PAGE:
Alex Korio is approached by Joan Benoit Samuelson after winning men’s title at the Beach to Beacon 10K on Saturday. Ben McCanna/Staff Photographer

CAPE ELIZABETH — In the opening mile of the TD Beach to Beacon 10K, adjacent to a pick-your-own-strawberries field near Crescent Beach, Alex Korio of Kenya looked around and motioned for someone else to take the lead.

Nobody answered his call. Again, he waved his hand, to no avail. So off he went.

“He just ran away with it,” said Australian Brett Robinson, one of the three nearby runners who failed to accept Korio’s invitation. “Maybe I should have led, and it would have slowed the paced down so I could have kept up.”

In the 22-year history of Beach to Beacon, only one runner has kept up with the pace set Saturday by Korio – who won by nearly a minute in 27 minutes, 34 seconds. Three-time champion Gilbert Okari set the course record of 27:28 in 2003.

On a glorious morning for running, with wispy clouds, low humidity and temperatures in the 60s, Korio unspooled a pack of four on Old Ocean House Road and ran unchallenged beneath fire truck ladders near the center of town and all the way through the rolling hills of Shore Road before peeling off into Fort Williams Park for the final stretch.

“In my mind, I was thinking: smash the course record,” said Korio, 28, a last-minute entrant brought in because visa snafus prevented two of his countrymen from making the trip.


Korio earned $10,000 for winning the race. Jairus Kipchoge-Birech of Kenya was second in 28:28 and earned $5,000. Third place, good for $3,000, went to Bashir Abdi of Belgium in 28:34, and Robinson took fourth ($2,000) in 28:42.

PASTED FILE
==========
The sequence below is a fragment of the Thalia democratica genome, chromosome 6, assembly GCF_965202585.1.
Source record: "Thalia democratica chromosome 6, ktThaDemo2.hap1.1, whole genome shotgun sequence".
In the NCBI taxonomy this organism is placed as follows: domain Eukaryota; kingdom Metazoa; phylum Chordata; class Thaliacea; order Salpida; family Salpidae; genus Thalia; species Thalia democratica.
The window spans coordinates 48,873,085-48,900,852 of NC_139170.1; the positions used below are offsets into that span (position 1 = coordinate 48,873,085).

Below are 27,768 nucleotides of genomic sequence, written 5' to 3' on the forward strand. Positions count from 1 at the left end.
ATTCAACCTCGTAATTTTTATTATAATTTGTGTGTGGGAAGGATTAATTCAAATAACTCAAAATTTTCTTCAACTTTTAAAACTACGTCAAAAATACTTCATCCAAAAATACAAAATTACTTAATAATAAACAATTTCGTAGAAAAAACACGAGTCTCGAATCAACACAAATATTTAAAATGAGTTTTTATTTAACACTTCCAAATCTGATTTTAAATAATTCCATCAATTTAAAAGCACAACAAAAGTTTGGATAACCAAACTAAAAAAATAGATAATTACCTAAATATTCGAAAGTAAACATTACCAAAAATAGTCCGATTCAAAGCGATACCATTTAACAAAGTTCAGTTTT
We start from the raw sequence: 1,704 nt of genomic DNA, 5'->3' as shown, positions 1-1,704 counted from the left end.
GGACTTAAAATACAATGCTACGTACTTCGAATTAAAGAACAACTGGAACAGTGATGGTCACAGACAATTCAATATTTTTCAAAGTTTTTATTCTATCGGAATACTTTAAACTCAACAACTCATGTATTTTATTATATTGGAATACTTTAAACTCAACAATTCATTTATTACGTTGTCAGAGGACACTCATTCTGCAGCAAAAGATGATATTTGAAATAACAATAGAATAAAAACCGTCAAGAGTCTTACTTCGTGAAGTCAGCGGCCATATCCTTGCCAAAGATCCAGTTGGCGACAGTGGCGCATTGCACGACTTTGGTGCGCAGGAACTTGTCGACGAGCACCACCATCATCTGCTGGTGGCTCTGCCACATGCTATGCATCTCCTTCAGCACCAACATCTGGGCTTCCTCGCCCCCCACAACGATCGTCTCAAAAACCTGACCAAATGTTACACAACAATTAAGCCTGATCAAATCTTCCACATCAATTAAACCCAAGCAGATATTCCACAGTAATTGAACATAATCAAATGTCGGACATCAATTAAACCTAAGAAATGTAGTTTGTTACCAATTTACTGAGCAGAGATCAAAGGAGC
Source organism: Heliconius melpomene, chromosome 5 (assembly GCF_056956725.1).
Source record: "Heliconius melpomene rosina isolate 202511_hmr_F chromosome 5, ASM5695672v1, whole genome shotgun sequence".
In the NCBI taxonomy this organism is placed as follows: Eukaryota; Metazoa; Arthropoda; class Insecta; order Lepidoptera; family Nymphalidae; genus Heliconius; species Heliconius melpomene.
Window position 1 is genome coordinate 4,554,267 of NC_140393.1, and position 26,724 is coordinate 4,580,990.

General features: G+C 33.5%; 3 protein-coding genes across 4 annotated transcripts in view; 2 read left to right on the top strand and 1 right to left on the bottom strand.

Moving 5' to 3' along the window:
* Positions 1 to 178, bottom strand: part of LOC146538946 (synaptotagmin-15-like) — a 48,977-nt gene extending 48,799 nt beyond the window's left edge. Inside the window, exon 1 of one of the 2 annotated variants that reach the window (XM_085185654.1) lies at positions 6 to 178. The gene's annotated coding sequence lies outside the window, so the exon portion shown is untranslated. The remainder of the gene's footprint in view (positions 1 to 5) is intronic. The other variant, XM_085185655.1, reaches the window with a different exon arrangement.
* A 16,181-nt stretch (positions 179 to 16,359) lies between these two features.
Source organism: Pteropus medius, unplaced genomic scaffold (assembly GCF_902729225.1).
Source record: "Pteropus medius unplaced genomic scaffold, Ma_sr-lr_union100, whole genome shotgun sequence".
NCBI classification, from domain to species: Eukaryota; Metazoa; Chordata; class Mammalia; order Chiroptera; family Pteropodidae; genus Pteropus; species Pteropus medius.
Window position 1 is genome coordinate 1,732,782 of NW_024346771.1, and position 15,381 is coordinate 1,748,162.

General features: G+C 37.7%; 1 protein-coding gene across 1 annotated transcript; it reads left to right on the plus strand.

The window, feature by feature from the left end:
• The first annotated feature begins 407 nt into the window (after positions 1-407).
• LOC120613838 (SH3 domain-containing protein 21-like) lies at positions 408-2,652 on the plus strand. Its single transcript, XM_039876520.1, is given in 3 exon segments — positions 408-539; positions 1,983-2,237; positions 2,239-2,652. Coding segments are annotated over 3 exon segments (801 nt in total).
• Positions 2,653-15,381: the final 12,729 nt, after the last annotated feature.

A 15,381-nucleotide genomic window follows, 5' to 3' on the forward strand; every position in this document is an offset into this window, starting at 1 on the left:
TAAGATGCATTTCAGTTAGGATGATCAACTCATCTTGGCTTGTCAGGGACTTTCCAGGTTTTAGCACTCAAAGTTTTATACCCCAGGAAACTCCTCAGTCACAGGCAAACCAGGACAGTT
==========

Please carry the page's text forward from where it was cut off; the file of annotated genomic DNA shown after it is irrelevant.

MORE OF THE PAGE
That was the quartet that separated from the pack at Mile 1, and their order didn’t change from Alewives Brook Farm to the Head Light.

“From the start, we were going really fast,” said Abdi, who spent his first 12 years in Somalia before immigrating to Belgium. “He was going faster. We decided, ‘Oh, you’re good. Just keep going.’”

Korio had never been to Maine before. He hadn’t even considered running this race until a Thursday afternoon phone call interrupted his nap in Ngong, a town in southwestern Kenya not far from Nairobi.

As for the winding course, Korio was seeing it for the first time, so forget about tangents. He stuck to the double yellow line.

“Apart from the competition,” he said, “you need to enjoy the race with the other guys. It’s also good to run together so that the race can be interesting.”


Korio had been a pacer at marathons in Chicago and Philadelphia, dropping out after fulfilling his duties. He had not raced on the roads since May in Nigeria and is aiming toward qualifying at 10,000 meters for the World Championships this fall in Doha, Qatar.

“That is my main target,” he said. “I’ve done a lot of preparation.”

All totaled, Korio spent less than 24 hours in Maine. He flew into Boston’s Logan Airport on Friday afternoon, arrived in Cape Elizabeth in time for a late dinner, and was up at 6 a.m. Saturday, drinking coffee and eating bread with honey before venturing to the starting line.

“He wanted us to help out,” Robinson said, “but I don’t think anyone could (Saturday). He was too good.”

The race’s $90,000 prize purse paid out 10 places in the overall standings and five deep among American runners.

Scott Fauble, 27, of Flagstaff, Arizona pocketed $5,000 as the top U.S. male and another $900 for placing sixth overall, in 28:59.

Four-time U.S. Olympian Abdi Abdirahman, 40, won the masters division in 29:21 to earn $1,000 but finished sixth among American runners, just out of the money. He was 16th overall.

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